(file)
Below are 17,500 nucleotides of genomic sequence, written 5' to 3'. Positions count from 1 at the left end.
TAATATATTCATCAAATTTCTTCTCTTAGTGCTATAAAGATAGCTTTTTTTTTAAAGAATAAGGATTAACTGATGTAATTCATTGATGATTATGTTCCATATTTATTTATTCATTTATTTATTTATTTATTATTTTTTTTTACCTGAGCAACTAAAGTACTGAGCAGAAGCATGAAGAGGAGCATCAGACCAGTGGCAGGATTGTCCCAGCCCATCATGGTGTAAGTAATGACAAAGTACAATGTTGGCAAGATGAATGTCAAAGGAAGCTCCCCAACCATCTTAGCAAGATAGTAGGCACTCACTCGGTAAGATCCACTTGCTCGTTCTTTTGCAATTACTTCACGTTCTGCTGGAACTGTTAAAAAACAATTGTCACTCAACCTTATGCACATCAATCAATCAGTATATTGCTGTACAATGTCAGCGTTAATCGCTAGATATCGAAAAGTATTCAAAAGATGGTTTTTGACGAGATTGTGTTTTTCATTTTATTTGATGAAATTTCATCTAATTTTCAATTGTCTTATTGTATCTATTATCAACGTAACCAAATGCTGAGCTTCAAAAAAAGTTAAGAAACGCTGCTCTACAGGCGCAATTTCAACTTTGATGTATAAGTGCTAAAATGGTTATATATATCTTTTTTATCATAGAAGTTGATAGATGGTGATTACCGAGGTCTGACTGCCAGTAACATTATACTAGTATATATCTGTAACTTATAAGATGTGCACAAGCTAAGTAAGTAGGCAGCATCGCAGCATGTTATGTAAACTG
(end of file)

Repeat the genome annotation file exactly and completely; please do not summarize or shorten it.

Below are 17,500 nucleotides of genomic sequence, written 5' to 3'. Positions count from 1 at the left end.
TAATATATTCATCAAATTTCTTCTCTTAGTGCTATAAAGATAGCTTTTTTTTTAAAGAATAAGGATTAACTGATGTAATTCATTGATGATTATGTTCCATATTTATTTATTCATTTATTTATTTATTTATTATTTTTTTTTACCTGAGCAACTAAAGTACTGAGCAGAAGCATGAAGAGGAGCATCAGACCAGTGGCAGGATTGTCCCAGCCCATCATGGTGTAAGTAATGACAAAGTACAATGTTGGCAAGATGAATGTCAAAGGAAGCTCCCCAACCATCTTAGCAAGATAGTAGGCACTCACTCGGTAAGATCCACTTGCTCGTTCTTTTGCAATTACTTCACGTTCTGCTGGAACTGTTAAAAAACAATTGTCACTCAACCTTATGCACATCAATCAATCAGTATATTGCTGTACAATGTCAGCGTTAATCGCTAGATATCGAAAAGTATTCAAAAGATGGTTTTTGACGAGATTGTGTTTTTCATTTTATTTGATGAAATTTCATCTAATTTTCAATTGTCTTATTGTATCTATTATCAACGTAACCAAATGCTGAGCTTCAAAAAAAGTTAAGAAACGCTGCTCTACAGGCGCAATTTCAACTTTGATGTATAAGTGCTAAAATGGTTATATATATCTTTTTTATCATAGAAGTTGATAGATGGTGATTACCGAGGTCTGACTGCCAGTAACATTATACTAGTATATATCTGTAACTTATAAGATGTGCACAAGCTAAGTAAGTAGGCAGCATCGCAGCATGTTATGTAAACTG